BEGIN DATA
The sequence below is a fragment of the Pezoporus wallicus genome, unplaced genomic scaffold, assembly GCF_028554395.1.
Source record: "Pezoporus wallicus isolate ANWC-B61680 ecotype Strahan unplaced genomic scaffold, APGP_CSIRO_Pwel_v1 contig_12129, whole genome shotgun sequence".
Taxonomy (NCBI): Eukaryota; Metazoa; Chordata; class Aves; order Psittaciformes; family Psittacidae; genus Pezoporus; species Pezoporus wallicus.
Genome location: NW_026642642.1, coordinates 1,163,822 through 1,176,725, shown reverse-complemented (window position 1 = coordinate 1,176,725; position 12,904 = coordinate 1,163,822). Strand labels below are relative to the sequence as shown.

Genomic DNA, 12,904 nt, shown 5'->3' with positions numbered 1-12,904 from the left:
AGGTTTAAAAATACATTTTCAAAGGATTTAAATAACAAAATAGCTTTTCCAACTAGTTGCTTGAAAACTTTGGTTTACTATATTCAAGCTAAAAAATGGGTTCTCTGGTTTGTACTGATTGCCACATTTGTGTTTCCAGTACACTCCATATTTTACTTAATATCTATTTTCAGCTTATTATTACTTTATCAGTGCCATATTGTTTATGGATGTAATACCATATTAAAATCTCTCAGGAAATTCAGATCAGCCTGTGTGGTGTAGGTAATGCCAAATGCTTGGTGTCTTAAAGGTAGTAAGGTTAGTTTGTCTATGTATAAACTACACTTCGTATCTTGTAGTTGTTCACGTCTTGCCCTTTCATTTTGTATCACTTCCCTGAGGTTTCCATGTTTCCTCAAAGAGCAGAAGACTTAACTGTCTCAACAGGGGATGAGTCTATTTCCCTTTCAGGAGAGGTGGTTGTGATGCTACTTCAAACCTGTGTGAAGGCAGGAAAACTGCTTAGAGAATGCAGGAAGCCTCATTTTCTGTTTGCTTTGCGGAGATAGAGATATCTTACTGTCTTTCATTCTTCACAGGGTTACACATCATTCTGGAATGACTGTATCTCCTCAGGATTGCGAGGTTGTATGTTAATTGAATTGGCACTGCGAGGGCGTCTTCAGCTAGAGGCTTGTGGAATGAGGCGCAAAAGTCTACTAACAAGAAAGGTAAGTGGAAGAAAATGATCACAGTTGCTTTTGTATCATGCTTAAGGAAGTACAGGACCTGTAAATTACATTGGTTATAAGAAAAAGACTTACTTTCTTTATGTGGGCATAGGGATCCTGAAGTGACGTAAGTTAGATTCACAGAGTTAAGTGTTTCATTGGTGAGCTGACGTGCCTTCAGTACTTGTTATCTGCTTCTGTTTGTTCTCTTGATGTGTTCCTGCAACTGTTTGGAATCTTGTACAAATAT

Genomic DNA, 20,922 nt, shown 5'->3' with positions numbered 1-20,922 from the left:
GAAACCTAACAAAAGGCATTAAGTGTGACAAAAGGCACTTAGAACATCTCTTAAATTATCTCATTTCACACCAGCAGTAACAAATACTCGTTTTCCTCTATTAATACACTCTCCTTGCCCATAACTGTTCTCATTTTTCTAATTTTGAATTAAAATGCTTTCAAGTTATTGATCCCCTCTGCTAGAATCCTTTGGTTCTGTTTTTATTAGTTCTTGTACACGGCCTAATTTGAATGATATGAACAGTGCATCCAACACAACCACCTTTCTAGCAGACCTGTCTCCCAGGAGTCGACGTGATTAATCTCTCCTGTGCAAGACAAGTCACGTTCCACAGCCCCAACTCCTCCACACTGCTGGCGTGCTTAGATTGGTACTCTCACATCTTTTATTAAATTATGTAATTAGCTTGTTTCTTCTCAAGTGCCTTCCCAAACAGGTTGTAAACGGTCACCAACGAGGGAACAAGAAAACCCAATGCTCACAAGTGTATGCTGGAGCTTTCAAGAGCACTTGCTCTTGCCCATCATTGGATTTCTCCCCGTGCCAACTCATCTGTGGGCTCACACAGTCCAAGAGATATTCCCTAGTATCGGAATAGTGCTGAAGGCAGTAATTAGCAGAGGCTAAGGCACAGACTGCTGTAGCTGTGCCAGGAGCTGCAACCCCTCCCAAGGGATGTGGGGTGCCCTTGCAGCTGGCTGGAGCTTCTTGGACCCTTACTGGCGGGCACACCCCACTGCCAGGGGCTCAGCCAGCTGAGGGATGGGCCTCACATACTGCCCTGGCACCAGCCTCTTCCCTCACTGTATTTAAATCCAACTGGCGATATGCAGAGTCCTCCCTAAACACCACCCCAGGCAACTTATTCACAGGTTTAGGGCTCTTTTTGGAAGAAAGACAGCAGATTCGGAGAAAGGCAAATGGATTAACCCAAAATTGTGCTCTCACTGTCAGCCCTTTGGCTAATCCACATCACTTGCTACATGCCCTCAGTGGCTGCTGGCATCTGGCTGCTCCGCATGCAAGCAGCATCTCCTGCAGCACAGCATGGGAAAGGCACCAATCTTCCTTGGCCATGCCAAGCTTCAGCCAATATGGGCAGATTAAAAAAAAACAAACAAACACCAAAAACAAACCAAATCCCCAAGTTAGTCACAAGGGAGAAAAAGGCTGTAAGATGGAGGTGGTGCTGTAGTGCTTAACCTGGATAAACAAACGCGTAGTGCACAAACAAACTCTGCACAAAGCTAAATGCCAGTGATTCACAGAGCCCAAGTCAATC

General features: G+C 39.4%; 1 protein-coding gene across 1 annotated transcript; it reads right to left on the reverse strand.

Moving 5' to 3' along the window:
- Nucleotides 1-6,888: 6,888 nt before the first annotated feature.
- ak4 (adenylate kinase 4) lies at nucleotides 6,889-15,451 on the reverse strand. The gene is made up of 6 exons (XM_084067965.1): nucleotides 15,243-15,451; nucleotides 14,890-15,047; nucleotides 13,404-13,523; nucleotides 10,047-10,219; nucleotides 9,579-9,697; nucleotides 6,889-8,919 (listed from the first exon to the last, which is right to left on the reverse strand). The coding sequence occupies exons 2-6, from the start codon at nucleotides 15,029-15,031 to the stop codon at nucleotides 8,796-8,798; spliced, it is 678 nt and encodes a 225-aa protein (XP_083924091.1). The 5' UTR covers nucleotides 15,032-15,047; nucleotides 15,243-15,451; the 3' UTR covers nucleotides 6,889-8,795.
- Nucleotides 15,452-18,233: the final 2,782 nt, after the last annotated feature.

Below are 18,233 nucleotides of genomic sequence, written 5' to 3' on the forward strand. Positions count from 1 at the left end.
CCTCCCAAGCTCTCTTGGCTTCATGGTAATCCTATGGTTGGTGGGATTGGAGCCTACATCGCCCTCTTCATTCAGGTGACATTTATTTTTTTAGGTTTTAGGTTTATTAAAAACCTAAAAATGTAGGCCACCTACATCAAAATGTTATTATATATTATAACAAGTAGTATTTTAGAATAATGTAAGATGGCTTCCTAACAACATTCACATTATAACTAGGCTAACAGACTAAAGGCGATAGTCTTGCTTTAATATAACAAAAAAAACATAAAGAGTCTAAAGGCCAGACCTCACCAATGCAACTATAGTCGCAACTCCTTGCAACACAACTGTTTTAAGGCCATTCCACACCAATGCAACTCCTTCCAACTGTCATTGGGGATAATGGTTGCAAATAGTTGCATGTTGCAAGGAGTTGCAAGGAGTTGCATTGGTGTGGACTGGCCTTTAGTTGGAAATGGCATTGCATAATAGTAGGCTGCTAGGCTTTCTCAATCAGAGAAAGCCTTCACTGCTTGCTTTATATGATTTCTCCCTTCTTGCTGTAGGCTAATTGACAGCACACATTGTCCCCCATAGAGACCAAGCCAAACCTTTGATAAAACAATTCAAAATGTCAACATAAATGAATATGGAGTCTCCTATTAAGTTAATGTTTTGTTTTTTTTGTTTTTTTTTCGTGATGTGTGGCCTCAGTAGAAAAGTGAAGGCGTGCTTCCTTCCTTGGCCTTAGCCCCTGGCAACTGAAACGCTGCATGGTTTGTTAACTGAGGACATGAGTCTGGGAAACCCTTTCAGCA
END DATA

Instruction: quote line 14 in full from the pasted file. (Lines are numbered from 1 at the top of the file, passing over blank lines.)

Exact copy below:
Below are 18,233 nucleotides of genomic sequence, written 5' to 3' on the forward strand. Positions count from 1 at the left end.